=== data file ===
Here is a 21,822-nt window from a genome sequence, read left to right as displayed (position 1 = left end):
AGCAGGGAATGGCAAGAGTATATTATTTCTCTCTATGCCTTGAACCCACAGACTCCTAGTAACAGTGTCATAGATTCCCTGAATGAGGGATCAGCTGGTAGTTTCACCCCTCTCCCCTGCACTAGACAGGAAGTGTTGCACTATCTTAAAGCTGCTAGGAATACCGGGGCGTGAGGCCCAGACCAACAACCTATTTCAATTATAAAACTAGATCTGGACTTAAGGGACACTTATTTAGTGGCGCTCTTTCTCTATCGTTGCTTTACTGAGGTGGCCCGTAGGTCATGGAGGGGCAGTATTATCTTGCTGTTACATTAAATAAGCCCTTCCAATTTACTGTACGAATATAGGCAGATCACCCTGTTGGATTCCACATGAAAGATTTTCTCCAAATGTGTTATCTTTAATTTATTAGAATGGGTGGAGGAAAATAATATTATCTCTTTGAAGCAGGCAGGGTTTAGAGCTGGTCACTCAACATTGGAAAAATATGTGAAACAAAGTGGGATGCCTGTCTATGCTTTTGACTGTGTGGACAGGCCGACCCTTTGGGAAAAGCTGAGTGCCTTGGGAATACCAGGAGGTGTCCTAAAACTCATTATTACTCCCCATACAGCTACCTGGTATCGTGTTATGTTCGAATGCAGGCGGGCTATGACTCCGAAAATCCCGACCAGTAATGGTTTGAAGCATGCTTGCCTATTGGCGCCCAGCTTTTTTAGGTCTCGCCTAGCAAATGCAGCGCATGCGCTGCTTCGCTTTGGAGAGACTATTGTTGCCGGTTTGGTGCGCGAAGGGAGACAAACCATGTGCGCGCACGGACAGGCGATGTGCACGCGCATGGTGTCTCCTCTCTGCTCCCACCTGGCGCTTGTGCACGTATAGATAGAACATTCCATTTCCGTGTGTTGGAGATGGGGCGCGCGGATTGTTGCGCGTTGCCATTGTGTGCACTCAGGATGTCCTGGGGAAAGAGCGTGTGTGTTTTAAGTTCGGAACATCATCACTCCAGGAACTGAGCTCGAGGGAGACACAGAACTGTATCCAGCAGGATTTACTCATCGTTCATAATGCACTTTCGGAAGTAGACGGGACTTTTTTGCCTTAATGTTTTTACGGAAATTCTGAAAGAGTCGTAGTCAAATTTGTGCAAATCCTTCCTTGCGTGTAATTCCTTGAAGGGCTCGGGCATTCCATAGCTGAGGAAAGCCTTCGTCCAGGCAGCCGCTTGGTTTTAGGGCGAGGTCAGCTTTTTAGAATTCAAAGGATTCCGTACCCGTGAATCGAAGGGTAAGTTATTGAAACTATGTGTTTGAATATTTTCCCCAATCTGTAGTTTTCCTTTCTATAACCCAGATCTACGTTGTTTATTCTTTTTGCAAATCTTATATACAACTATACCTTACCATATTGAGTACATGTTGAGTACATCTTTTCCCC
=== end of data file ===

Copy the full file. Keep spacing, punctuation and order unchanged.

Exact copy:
Here is a 21,822-nt window from a genome sequence, read left to right as displayed (position 1 = left end):
AGCAGGGAATGGCAAGAGTATATTATTTCTCTCTATGCCTTGAACCCACAGACTCCTAGTAACAGTGTCATAGATTCCCTGAATGAGGGATCAGCTGGTAGTTTCACCCCTCTCCCCTGCACTAGACAGGAAGTGTTGCACTATCTTAAAGCTGCTAGGAATACCGGGGCGTGAGGCCCAGACCAACAACCTATTTCAATTATAAAACTAGATCTGGACTTAAGGGACACTTATTTAGTGGCGCTCTTTCTCTATCGTTGCTTTACTGAGGTGGCCCGTAGGTCATGGAGGGGCAGTATTATCTTGCTGTTACATTAAATAAGCCCTTCCAATTTACTGTACGAATATAGGCAGATCACCCTGTTGGATTCCACATGAAAGATTTTCTCCAAATGTGTTATCTTTAATTTATTAGAATGGGTGGAGGAAAATAATATTATCTCTTTGAAGCAGGCAGGGTTTAGAGCTGGTCACTCAACATTGGAAAAATATGTGAAACAAAGTGGGATGCCTGTCTATGCTTTTGACTGTGTGGACAGGCCGACCCTTTGGGAAAAGCTGAGTGCCTTGGGAATACCAGGAGGTGTCCTAAAACTCATTATTACTCCCCATACAGCTACCTGGTATCGTGTTATGTTCGAATGCAGGCGGGCTATGACTCCGAAAATCCCGACCAGTAATGGTTTGAAGCATGCTTGCCTATTGGCGCCCAGCTTTTTTAGGTCTCGCCTAGCAAATGCAGCGCATGCGCTGCTTCGCTTTGGAGAGACTATTGTTGCCGGTTTGGTGCGCGAAGGGAGACAAACCATGTGCGCGCACGGACAGGCGATGTGCACGCGCATGGTGTCTCCTCTCTGCTCCCACCTGGCGCTTGTGCACGTATAGATAGAACATTCCATTTCCGTGTGTTGGAGATGGGGCGCGCGGATTGTTGCGCGTTGCCATTGTGTGCACTCAGGATGTCCTGGGGAAAGAGCGTGTGTGTTTTAAGTTCGGAACATCATCACTCCAGGAACTGAGCTCGAGGGAGACACAGAACTGTATCCAGCAGGATTTACTCATCGTTCATAATGCACTTTCGGAAGTAGACGGGACTTTTTTGCCTTAATGTTTTTACGGAAATTCTGAAAGAGTCGTAGTCAAATTTGTGCAAATCCTTCCTTGCGTGTAATTCCTTGAAGGGCTCGGGCATTCCATAGCTGAGGAAAGCCTTCGTCCAGGCAGCCGCTTGGTTTTAGGGCGAGGTCAGCTTTTTAGAATTCAAAGGATTCCGTACCCGTGAATCGAAGGGTAAGTTATTGAAACTATGTGTTTGAATATTTTCCCCAATCTGTAGTTTTCCTTTCTATAACCCAGATCTACGTTGTTTATTCTTTTTGCAAATCTTATATACAACTATACCTTACCATATTGAGTACATGTTGAGTACATCTTTTCCCC